In 1946, Tange became an assistant professor at the university and opened Tange Laboratory. In 1963, he was promoted to professor of the Department of Urban Engineering. His students included Sachio Otani, Kisho Kurokawa, Arata Isozaki, Hajime Yatsuka and Fumihiko Maki.


The Hiroshima authorities took advice about the city's reconstruction from foreign consultants, and in 1947 Tam Deling, an American park planner, suggested they build a Peace Memorial and preserve buildings situated near ground zero, that point directly below the explosion of the atomic bomb. In 1949 the authorities enacted the Hiroshima Peace Memorial Reconstruction Act, which gave the city access to special grant aid, and in August 1949, an international competition was announced for the design of the Hiroshima Peace Memorial Park.


Work on the Peace Center commenced in 1950. In addition to the axial nature of the design, the layout is similar to Tange's early competition arrangement for the Greater East Asia Co-Prosperity Sphere Memorial Hall.


Tange's own home, designed in 1951 and completed in 1953, uses a similar skeleton structure raised off the ground as the Hiroshima Peace Museum; however, it is fused with a more traditional Japanese design that uses timber and paper. The house is based on the traditional Japanese module of the tatami mat, with the largest rooms designed to have flexibility so that they can be separated into three smaller rooms by fusuma sliding doors. The facade is designed with a rhythmic pattern; it comprises two types of facade designs ("a" and "b") that are ordered laterally in an a-b-a-a-b-a arrangement. The house is topped with a two-tier roof. Kazuo Shinohara's 1954 house at Kugayama is remarkably similar in its design, although it is built with steel and has a simpler rhythm in its facade.

Tange's inspiration for his design office came from his friend Walter Gropius who he had first met at the CIAM meeting in 1951. While lecturing at the Bauhaus, Gropius had placed great importance on teaching architects, especially imparting on them the concept of working together as a team. The Urbanists and Architects Team was founded in 1961 and became Kenzō Tange Associates. Tange promoted a very flat hierarchy in the practice: partners were equal in importance and were encouraged to participate in every project. Multiple options were developed simultaneously, and research on individual schemes was encouraged.


In 1953 Tange and the architectural journalist and critic Noboru Kawazoe were invited to attend the reconstruction of the Ise Shrine. The shrine has been reconstructed every 20 years and in 1953 it was the 59th iteration. Normally the reconstruction process was a very closed affair but this time the ceremony was opened to architects and journalists to document the event. The ceremony coincided with the end of the American Occupation and it seemed to symbolise a new start in Japanese architecture. In 1965 when Tange and Kawazoe published the book Ise: Prototype of Japanese Architecture, he likened the building to a modernist structure: an honest expression of materials, a functional design and prefabricated elements.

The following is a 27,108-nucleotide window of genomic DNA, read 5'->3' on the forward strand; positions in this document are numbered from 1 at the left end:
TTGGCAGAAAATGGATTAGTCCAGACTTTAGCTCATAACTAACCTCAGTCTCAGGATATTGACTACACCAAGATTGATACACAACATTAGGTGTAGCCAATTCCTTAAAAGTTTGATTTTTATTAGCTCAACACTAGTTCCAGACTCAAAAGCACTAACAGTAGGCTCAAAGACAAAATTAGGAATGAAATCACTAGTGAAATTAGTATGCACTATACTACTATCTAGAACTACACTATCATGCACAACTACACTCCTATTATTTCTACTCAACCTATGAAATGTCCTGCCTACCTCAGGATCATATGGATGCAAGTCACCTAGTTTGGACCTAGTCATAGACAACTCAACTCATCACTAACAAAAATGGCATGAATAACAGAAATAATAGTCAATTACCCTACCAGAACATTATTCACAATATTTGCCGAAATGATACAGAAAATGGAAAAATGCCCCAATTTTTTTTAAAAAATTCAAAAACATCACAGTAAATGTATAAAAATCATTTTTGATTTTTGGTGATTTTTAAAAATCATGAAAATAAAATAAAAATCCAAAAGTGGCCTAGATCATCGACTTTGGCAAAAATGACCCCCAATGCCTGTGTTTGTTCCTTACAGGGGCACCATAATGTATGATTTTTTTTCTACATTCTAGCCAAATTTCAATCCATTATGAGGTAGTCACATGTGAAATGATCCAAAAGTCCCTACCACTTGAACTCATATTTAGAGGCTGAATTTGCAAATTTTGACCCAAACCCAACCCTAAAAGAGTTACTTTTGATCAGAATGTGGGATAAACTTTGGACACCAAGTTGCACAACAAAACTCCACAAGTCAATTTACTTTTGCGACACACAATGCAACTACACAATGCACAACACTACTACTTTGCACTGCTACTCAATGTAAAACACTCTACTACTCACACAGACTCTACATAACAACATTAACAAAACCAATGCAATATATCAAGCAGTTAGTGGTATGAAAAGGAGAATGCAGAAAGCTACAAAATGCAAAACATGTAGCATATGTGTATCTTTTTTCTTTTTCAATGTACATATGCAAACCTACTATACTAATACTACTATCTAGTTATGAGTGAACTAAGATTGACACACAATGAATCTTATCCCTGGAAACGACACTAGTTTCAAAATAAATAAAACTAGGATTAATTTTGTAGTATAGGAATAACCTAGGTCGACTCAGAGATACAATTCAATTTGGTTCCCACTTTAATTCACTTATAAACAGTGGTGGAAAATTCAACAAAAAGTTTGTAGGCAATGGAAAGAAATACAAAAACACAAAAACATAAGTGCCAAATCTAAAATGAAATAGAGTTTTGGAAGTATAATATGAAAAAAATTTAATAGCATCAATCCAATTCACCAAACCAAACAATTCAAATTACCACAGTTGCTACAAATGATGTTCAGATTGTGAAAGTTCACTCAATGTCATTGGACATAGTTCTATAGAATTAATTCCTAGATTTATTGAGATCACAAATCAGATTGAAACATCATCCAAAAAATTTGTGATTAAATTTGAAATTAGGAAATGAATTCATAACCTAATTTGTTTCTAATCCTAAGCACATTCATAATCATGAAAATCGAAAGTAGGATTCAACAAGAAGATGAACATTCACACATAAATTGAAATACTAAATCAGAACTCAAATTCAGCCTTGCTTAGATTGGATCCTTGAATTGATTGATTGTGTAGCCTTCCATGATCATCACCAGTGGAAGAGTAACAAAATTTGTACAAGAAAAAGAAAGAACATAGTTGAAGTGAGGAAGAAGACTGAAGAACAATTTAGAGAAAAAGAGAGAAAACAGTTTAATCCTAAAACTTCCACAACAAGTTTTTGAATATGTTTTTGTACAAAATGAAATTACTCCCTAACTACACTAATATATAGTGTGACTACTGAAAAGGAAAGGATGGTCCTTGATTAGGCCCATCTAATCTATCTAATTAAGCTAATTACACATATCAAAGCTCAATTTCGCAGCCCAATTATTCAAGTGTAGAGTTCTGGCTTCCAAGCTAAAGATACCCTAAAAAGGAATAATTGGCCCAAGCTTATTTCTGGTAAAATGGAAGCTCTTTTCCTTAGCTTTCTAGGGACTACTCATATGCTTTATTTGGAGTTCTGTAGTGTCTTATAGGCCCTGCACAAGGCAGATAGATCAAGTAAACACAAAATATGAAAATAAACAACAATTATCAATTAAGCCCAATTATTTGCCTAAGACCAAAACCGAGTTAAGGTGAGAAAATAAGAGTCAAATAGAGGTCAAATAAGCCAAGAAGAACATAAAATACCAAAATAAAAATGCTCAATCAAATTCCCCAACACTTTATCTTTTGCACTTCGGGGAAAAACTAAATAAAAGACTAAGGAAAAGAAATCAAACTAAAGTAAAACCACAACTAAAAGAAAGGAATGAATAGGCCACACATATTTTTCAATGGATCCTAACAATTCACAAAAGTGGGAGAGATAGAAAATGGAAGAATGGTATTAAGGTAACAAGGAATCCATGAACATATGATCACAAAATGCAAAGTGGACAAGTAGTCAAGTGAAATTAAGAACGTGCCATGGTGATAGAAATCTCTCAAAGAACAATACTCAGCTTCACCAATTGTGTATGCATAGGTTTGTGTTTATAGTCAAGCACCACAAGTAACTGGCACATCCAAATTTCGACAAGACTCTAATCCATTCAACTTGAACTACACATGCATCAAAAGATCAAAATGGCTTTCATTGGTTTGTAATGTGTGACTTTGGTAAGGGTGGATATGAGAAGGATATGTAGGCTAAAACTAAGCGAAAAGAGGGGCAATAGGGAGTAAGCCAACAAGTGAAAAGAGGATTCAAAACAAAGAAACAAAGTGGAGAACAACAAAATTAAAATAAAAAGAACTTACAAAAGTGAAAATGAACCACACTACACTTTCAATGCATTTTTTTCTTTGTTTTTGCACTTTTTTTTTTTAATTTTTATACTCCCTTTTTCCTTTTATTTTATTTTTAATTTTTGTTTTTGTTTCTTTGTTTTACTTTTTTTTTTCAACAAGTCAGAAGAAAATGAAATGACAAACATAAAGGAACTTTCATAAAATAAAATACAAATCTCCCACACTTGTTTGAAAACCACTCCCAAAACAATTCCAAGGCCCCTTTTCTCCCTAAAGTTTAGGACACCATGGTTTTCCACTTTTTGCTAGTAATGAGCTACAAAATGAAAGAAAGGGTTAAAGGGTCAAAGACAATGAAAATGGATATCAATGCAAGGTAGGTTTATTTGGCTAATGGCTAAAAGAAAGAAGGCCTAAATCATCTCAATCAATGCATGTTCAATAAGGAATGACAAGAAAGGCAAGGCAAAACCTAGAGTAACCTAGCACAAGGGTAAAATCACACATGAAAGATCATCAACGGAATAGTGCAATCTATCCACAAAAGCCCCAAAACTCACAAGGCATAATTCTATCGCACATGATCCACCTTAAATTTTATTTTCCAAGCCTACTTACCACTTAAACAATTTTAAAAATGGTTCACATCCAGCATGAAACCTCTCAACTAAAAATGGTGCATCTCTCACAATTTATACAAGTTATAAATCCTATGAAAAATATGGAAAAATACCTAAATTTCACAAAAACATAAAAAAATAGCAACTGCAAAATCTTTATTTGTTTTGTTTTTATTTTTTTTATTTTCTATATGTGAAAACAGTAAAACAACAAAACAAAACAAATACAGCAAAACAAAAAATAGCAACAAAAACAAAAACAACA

The Kagawa Prefectural Government Hall on the island of Shikoku was completed in 1958. Its expressive construction could be likened to the Daibutsu style seen at the Tōdai-ji in Nara. The columns on the elevation bore only vertical loads so Tange was able to design them to be thin, maximising the surfaces for glazing. Although the hall has been called one of his finest projects, it drew criticism at the time of its construction for relying too heavily on tradition.

The fortress-like town hall in Kurashiki was designed in 1958 and completed in 1960. When it was constructed it was situated on the edge of the old town centre connecting it with the newer areas of the town. Kurashiki is better known as a tourist spot for its old Machiya style houses.


Tange had left the Team X Otterlo conference early to take up a tenure at Massachusetts Institute of Technology. His experiences at the conference may have led him to set his fifth year students a project to design a 25-thousand-person residential community to be erected in Boston over the bay. The scheme comprised two giant A-frame structures that resembled Tange's competition entry for the World Health Organisation's headquarters on Lake Geneva. Both this scheme and the earlier ones by Kikutake formed the basis of Tange's speech to the Tokyo World Design Conference in 1960. In his speech he used words such as "cell" and "metabolism" in relation to urban design. The Metabolist movement grew out of discussions with other members of the conference. Amongst them were Kisho Kurokawa, Junzo Sakakura, Alison and Peter Smithson, Louis Kahn, Jean Prouvé, B. V. Doshi and Jacob Bakema. The conference ended with Tange's presentation of the Boston plan and his own scheme, "The Tokyo Plan – 1960".